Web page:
Network Design - Part 2


Creating an oscillating system

Already existing genetic oscillators and their limits

Designing a simple genetic network that presents an oscillatory behavior is one of the first challenge synthetic biology overcame. More or less successfully. We can count more than ten synthetic genetic oscillators that have varied period and mechanisms. Raúl GUANTES and Juan F. POYATOS (2006) studied the most simple oscillators composed of two elements while Michael B. ELOWITZ and Stanislas LEIBLER (2000) designed the more complex "repressilator" (Table 1), to quote only the best known.

Tab 1. Two examples of genetic oscillators. A : a simple oscillator composed of two elements. B : the repressilator. (Legend : Green arrow : Activation. Red blunt arrow : Inhibition)

Both oscillators work : we can observe oscillations but only a limited number of cycles. Actually, they always reach a steady-state because the degradation/dilution rate is often too low : at the end of each cycle, the conditions are not exactly the initial conditions. Experimentally, the longer is the period the more cycles we can observe.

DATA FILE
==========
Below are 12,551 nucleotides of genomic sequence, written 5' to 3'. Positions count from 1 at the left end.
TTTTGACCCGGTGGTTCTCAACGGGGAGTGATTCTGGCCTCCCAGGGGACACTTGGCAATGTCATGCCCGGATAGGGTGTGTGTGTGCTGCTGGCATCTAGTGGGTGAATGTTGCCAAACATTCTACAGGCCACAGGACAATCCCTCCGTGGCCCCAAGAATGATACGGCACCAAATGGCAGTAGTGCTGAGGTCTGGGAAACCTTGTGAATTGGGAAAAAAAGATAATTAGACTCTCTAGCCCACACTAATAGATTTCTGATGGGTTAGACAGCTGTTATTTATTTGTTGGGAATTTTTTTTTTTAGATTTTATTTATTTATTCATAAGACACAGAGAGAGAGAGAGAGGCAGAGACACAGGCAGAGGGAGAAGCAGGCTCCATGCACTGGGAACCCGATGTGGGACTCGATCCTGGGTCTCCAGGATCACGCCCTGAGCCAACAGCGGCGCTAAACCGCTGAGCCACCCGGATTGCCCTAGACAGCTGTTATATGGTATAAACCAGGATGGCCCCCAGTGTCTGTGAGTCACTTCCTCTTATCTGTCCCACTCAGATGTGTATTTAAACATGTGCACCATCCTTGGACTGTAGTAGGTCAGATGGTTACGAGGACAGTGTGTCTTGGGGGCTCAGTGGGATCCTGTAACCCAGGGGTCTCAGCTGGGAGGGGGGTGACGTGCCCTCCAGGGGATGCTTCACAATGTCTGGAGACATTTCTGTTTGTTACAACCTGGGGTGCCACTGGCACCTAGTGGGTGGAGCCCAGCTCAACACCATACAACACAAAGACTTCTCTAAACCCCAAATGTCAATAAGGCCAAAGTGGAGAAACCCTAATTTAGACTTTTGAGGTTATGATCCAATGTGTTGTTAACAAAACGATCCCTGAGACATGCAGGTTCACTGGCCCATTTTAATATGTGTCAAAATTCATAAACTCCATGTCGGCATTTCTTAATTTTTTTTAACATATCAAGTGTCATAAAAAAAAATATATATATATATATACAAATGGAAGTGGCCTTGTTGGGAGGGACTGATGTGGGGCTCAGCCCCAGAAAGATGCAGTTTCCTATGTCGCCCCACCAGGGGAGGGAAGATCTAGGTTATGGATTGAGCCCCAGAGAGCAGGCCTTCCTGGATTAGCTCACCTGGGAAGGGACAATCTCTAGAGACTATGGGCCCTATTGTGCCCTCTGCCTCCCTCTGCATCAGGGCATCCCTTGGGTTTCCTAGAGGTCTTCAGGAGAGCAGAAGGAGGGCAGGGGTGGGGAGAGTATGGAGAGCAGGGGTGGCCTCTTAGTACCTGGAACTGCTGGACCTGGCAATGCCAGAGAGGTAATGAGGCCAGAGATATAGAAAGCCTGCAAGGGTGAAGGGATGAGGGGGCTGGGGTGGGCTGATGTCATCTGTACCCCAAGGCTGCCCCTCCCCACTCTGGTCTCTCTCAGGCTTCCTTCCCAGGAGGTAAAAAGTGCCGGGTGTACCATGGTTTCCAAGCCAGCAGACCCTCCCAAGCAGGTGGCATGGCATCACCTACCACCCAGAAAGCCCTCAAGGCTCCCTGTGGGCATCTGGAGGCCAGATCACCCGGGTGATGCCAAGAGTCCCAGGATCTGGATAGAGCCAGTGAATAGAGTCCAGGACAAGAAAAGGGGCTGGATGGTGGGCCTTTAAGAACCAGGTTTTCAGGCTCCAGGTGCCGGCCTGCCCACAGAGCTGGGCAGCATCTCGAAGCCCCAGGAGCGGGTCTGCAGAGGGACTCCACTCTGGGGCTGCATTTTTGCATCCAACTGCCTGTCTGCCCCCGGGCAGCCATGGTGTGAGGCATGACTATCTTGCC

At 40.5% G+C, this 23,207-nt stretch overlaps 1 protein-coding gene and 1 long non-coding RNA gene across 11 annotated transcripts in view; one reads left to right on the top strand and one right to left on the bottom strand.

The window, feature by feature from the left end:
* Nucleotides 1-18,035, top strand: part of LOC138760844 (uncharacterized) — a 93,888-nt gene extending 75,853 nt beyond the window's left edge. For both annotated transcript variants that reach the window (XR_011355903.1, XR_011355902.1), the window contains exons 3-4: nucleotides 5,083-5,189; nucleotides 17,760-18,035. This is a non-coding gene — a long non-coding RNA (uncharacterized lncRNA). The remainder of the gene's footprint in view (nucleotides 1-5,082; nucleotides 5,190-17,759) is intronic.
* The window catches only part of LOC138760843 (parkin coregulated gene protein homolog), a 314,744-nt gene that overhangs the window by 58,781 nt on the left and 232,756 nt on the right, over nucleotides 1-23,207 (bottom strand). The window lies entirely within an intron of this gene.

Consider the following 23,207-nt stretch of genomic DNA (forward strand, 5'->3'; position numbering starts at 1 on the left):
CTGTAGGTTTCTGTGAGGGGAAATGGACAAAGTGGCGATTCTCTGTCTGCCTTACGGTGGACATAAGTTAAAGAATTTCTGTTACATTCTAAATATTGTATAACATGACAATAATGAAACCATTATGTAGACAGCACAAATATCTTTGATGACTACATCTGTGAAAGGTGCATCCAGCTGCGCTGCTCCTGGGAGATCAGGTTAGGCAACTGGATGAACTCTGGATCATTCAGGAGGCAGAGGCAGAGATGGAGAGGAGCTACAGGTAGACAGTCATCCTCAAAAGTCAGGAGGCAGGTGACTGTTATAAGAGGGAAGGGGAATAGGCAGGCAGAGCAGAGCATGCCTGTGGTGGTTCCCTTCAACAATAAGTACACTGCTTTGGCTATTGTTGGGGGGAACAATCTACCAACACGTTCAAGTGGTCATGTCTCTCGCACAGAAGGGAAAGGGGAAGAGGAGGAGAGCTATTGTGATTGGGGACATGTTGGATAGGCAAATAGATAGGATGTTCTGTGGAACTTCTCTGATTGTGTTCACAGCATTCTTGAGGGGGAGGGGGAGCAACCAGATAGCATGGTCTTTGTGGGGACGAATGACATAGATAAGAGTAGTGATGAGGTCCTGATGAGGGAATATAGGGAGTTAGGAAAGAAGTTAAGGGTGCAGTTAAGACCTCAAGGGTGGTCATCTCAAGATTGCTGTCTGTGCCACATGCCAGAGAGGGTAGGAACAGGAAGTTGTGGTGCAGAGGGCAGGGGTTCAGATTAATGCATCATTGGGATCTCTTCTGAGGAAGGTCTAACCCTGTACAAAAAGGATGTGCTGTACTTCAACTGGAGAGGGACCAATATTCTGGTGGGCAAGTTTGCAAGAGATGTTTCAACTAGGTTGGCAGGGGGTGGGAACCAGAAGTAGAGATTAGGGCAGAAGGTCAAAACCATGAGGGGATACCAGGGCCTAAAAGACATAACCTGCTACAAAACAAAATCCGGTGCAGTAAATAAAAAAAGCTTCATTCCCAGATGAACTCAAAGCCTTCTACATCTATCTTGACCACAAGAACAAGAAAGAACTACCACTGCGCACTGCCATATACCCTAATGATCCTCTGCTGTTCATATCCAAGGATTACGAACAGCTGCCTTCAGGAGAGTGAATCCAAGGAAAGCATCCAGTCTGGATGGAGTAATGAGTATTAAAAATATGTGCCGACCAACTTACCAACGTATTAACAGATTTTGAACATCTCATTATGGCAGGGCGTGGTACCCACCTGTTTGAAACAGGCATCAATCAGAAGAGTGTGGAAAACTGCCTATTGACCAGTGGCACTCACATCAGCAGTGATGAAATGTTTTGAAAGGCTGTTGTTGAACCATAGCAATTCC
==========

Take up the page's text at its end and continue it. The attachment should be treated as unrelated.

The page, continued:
Design of our genetic oscillator : The Feed Forward Loop

We want to design a simple oscillator that oscillates during as many cycles as possible. We propose a system based on an oscillator composed of two elements (Network 1) on which we added a delay at the end of each cycle.

Network 1. Simple oscillator composed of two elements

Uri ALON described genetic network motifs that generate a delay. Those motifs are the type 1 coherent Feed Forward Loop (C1-FFL).

↓ More on Feed Forward Loop ↑

Definition of a FFL

Fig. 1 : Structure of a type 1 coherent Feed Forward Loop

A Feed-Forward Loop is a genetic network composed of three nodes. This strong network motif is composed of a transcription factor X that regulates a second transcription factor, Y, and both X and Y regulate Z (Figure 1).

The different types of FFL

Depending on the type of regulations between the different nodes, we can define eight types of FFL that can be classified into two groups : coherent and incoherent FFLs. In coherent FFLs, the indirect path has the same overall sign as the direct path. The most abundant FFL is the type-1 coherent FFL (C1-FFL) (Figure 1).